How Different Surfaces Affect Your Running

Did you know the surface a runner chooses to run on can have different effects on their body?

Running on hard surfaces can sometimes lead to more stress and result in injuries like inflation in the achilles tendon, shin splints and stress fractures in the small bones of the foot or ankle. Running on soft surfaces can lead to injuries, such as a twisted ankle or knee, due to the irregularities of the ground and the runner attempting to compensate for them.

To help runners determine which surface may be best for them, here are the pros and cons to different types of running surfaces.

Asphalt

knee-x-ray-2-391481-m

Pros: Asphalt is typically soft and level making it one of the better running surfaces. It also puts less strain on the Achilles tendon.

Cons: Asphalt puts some strain on the body as it doesn’t absorb all of the shock that travels through a runner’s body. It can aggravate the shins more and can cause stress fractures.

Concrete

Pros: Concrete surfaces are smooth and regular. This will allow a runner to develop a rhythm.

Cons: Concrete is the least forgiving of running surfaces, according to Timothy Noakes, author of “Lore of Running.” When running on concrete, the ground doesn’t absorb any of the shock that travels through a runner’s feet, knees, hips and lower back. This can lead to an increased injury risk. Concrete should typically be avoided when possible.

Grass

Pros: Running on grass will likely cause little discomfort because it has a low impact. It will also make a runner’s legs work harder compared to running on a track, therefore creating small improvements in leg strength.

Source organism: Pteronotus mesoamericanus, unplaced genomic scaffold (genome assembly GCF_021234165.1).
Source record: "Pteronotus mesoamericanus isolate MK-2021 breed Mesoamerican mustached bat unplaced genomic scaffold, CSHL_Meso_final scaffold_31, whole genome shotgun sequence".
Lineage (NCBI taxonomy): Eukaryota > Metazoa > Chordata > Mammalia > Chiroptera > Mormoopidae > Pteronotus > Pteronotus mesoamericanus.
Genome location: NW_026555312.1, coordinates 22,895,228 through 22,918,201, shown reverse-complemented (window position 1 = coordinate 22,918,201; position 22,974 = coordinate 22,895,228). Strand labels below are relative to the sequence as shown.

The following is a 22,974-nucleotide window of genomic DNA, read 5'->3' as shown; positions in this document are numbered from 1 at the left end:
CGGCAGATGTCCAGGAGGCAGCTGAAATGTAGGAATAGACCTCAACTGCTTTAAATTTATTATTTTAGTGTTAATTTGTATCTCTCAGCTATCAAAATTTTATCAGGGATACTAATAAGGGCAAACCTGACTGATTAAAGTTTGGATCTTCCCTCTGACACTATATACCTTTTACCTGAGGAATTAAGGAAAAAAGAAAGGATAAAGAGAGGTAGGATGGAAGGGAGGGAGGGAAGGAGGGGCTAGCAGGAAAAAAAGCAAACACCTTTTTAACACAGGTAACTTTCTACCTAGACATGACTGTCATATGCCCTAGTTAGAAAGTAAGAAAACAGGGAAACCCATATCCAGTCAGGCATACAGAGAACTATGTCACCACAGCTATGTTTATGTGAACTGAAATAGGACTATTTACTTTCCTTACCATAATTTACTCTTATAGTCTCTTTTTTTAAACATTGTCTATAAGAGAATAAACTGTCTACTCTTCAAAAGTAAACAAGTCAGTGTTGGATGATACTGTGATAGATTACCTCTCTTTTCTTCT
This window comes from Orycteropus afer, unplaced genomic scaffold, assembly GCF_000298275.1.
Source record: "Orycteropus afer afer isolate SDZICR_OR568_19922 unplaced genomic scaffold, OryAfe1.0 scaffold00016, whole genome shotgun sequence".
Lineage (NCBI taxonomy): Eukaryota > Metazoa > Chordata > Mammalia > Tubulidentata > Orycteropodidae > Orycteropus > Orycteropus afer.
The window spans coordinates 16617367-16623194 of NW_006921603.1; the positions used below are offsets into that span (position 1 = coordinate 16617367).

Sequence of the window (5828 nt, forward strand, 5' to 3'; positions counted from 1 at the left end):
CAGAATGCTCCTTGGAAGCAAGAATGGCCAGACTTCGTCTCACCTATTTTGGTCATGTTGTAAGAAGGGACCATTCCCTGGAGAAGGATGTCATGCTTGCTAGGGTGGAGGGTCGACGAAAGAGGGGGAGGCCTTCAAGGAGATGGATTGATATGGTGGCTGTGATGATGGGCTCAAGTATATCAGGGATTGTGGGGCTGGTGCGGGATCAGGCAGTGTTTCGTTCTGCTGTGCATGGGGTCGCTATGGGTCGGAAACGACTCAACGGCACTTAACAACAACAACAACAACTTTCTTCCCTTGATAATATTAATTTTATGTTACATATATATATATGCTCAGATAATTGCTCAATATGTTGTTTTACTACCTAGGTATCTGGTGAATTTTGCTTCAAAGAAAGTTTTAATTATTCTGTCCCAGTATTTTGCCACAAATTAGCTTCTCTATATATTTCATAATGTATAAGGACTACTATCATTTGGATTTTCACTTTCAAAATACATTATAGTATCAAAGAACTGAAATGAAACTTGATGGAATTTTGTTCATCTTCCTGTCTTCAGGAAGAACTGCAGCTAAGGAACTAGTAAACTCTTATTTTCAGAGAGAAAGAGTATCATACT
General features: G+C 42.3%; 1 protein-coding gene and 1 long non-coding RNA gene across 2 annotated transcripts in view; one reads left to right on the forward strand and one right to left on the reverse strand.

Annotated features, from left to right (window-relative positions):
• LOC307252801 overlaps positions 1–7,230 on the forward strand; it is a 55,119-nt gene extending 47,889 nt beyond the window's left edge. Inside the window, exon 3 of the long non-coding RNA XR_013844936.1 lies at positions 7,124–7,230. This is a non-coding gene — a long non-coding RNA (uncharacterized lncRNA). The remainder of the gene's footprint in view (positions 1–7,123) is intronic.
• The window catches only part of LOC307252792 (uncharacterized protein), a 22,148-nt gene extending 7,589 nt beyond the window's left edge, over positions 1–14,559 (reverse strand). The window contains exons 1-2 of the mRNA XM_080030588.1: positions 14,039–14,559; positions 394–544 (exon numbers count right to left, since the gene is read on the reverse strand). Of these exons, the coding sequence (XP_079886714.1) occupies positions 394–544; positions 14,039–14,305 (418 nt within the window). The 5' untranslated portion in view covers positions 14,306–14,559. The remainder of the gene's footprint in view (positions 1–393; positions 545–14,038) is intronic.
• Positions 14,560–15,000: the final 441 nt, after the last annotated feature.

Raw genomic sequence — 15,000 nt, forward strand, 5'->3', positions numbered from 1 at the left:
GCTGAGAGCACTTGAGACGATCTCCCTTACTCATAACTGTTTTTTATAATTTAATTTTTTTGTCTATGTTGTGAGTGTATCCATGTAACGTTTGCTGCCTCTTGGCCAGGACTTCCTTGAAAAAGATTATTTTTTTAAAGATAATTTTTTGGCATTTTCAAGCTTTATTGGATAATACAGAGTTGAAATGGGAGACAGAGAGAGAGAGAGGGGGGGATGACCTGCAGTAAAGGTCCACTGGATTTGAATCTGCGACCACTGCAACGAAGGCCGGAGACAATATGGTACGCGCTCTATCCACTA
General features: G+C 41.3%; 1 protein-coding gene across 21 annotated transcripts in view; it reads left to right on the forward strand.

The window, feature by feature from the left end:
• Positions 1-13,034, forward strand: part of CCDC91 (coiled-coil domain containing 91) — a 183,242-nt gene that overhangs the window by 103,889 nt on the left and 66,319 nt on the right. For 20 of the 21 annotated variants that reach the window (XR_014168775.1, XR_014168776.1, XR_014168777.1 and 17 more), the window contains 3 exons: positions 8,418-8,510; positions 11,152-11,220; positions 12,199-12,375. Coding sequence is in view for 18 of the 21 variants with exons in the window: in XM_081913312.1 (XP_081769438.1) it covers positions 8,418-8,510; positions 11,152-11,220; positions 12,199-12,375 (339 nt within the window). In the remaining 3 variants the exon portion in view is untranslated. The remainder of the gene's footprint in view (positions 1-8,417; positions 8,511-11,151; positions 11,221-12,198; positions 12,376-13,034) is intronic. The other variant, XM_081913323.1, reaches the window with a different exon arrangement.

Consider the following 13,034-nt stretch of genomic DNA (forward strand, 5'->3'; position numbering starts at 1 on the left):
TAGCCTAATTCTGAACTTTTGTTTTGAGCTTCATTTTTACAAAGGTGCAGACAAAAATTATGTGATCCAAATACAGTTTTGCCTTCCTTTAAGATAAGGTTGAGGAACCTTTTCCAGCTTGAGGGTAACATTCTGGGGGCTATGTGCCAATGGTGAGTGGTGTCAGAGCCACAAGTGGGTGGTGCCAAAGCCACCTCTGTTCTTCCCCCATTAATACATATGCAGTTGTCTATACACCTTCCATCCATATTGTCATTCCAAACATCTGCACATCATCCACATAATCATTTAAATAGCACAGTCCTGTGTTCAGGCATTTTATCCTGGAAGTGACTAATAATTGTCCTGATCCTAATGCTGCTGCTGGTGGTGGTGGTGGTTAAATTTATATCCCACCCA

Cons: While not the worst running surface, grass will still cause a  25 percent greater shock to the body than running on asphalt, according to a study in “Human Movement Science.” It can also be uneven and slippery when wet.

Sand

sportsman running on the beach in TelAviv

Pros: Sand has a minimal force of impact on joints while running. It also makes legs work harder compared to running on a track.

Cons: Running on soft sand can increase the risk of an injury to the Achilles tendon. It can also lead to a twisted ankle or knee if the sand is unstable.  If sand is sloped, it may cause uneven stresses on the body.

Rubber Track

Pros: Rubber tracks are less likely to generate stress fractures than asphalt or concrete.

Cons: The long curves on a track can put ankles, legs, knees and hips under more stress.

What Surface Do You Run On?

Are you an avid runner? What surface do you prefer to run on? Leave us a comment and let us know.

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2017-11-22T14:13:21+00:00